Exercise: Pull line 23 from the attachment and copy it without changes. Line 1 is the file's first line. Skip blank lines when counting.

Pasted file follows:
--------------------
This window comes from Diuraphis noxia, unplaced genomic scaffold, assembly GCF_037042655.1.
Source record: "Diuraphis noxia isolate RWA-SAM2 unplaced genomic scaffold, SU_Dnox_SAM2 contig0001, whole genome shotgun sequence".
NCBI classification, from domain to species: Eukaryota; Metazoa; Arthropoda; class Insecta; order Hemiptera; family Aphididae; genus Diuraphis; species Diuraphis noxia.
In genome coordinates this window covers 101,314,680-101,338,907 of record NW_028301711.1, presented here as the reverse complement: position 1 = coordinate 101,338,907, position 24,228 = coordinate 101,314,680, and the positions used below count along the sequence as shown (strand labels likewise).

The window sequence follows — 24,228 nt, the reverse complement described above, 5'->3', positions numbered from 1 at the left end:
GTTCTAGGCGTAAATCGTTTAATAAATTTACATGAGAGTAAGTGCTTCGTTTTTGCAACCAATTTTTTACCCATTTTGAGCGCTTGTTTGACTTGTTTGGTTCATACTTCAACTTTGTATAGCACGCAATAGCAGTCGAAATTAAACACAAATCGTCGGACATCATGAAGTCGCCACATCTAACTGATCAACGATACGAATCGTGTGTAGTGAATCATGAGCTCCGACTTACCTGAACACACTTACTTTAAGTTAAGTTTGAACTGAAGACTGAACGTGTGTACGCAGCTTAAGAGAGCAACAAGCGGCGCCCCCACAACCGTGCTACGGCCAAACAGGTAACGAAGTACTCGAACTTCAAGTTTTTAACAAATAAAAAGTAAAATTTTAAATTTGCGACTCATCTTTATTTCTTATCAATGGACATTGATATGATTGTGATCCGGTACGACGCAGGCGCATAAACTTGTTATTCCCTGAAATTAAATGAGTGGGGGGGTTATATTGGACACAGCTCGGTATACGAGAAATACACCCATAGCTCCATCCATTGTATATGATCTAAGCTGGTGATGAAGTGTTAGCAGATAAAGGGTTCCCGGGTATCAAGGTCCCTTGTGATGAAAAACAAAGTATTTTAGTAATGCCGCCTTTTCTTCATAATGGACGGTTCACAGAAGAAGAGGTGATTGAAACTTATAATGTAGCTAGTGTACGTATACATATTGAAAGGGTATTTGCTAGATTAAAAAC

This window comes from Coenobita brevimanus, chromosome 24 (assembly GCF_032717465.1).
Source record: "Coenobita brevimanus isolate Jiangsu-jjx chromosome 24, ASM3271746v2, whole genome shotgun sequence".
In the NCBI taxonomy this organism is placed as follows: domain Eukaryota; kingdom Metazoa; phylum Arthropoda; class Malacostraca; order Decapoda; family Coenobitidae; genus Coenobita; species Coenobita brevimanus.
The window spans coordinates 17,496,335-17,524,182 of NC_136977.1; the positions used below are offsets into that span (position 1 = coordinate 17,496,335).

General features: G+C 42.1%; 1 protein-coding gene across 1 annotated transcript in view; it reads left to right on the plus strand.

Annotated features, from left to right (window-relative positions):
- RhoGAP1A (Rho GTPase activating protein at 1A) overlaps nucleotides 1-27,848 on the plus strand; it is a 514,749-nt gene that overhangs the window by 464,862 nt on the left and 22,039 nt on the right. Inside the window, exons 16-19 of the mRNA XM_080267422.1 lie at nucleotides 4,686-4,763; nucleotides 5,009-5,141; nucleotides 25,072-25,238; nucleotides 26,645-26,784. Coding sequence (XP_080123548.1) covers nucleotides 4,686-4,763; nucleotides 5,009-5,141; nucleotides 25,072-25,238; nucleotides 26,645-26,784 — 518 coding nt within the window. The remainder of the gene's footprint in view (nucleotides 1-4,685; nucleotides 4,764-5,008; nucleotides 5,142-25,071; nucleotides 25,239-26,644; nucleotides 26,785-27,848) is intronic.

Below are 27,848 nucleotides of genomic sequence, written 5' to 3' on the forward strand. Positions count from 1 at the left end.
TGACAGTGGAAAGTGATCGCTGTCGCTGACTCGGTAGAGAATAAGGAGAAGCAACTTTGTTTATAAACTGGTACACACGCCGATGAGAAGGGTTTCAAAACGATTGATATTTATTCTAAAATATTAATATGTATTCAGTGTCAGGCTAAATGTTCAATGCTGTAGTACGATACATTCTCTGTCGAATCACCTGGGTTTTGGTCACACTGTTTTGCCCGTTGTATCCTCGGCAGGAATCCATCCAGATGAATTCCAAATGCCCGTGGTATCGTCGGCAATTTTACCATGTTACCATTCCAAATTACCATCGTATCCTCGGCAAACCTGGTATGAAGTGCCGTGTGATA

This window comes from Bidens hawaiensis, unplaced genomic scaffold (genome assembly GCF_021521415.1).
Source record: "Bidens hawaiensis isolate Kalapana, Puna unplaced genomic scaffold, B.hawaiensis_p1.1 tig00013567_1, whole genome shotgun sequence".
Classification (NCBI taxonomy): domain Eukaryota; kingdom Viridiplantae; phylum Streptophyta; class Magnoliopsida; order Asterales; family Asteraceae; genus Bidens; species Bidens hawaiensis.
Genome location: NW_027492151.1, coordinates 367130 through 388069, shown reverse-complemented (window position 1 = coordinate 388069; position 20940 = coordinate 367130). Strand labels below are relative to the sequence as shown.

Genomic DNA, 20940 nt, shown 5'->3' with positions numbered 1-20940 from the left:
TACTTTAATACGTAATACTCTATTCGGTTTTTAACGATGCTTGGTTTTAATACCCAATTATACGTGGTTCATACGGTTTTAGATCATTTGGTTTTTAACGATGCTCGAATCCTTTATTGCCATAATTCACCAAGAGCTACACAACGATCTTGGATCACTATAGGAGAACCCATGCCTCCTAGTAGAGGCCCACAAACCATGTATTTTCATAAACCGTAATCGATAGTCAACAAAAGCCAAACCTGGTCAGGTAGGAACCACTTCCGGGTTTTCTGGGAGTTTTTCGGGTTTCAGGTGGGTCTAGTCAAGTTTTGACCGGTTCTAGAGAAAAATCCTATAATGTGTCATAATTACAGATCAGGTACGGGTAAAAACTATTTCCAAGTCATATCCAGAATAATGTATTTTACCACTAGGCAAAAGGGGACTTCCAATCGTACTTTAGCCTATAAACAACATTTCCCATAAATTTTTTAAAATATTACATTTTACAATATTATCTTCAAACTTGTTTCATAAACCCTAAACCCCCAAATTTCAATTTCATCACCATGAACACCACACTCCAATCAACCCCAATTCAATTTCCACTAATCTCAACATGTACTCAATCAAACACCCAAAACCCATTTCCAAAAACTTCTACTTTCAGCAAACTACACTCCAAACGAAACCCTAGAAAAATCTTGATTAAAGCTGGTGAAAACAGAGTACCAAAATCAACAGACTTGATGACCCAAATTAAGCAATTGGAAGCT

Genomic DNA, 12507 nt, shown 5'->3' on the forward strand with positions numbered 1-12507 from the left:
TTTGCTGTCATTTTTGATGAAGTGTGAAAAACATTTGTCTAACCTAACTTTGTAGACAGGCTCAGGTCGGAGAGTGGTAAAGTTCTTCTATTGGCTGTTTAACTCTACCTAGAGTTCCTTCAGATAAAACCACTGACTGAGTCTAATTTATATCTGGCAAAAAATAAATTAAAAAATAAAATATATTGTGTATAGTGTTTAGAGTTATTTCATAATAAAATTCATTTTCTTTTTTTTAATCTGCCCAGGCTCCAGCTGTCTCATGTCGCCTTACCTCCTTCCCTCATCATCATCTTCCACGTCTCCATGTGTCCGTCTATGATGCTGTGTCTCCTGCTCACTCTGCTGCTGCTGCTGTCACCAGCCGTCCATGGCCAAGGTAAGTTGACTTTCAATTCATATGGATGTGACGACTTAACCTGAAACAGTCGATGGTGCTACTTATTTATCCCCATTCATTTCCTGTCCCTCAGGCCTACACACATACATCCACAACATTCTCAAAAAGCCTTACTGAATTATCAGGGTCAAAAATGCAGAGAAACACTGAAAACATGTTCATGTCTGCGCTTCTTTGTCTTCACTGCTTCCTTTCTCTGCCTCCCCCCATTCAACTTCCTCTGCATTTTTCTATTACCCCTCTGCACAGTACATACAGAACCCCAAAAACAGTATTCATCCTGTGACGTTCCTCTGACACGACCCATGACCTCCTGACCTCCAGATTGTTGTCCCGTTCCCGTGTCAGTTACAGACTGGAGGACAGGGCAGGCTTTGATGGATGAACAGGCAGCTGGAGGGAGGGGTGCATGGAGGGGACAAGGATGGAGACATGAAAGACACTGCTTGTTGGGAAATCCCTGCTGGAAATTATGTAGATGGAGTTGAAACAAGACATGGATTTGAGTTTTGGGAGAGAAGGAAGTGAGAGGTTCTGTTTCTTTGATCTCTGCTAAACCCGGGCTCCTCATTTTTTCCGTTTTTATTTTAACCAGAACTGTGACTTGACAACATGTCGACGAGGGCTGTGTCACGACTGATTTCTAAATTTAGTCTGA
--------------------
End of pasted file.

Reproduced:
TTTGCTGTCATTTTTGATGAAGTGTGAAAAACATTTGTCTAACCTAACTTTGTAGACAGGCTCAGGTCGGAGAGTGGTAAAGTTCTTCTATTGGCTGTTTAACTCTACCTAGAGTTCCTTCAGATAAAACCACTGACTGAGTCTAATTTATATCTGGCAAAAAATAAATTAAAAAATAAAATATATTGTGTATAGTGTTTAGAGTTATTTCATAATAAAATTCATTTTCTTTTTTTTAATCTGCCCAGGCTCCAGCTGTCTCATGTCGCCTTACCTCCTTCCCTCATCATCATCTTCCACGTCTCCATGTGTCCGTCTATGATGCTGTGTCTCCTGCTCACTCTGCTGCTGCTGCTGTCACCAGCCGTCCATGGCCAAGGTAAGTTGACTTTCAATTCATATGGATGTGACGACTTAACCTGAAACAGTCGATGGTGCTACTTATTTATCCCCATTCATTTCCTGTCCCTCAGGCCTACACACATACATCCACAACATTCTCAAAAAGCCTTACTGAATTATCAGGGTCAAAAATGCAGAGAAACACTGAAAACATGTTCATGTCTGCGCTTCTTTGTCTTCACTGCTTCCTTTCTCTGCCTCCCCCCATTCAACTTCCTCTGCATTTTTCTATTACCCCTCTGCACAGTACATACAGAACCCCAAAAACAGTATTCATCCTGTGACGTTCCTCTGACACGACCCATGACCTCCTGACCTCCAGATTGTTGTCCCGTTCCCGTGTCAGTTACAGACTGGAGGACAGGGCAGGCTTTGATGGATGAACAGGCAGCTGGAGGGAGGGGTGCATGGAGGGGACAAGGATGGAGACATGAAAGACACTGCTTGTTGGGAAATCCCTGCTGGAAATTATGTAGATGGAGTTGAAACAAGACATGGATTTGAGTTTTGGGAGAGAAGGAAGTGAGAGGTTCTGTTTCTTTGATCTCTGCTAAACCCGGGCTCCTCATTTTTTCCGTTTTTATTTTAACCAGAACTGTGACTTGACAACATGTCGACGAGGGCTGTGTCACGACTGATTTCTAAATTTAGTCTGA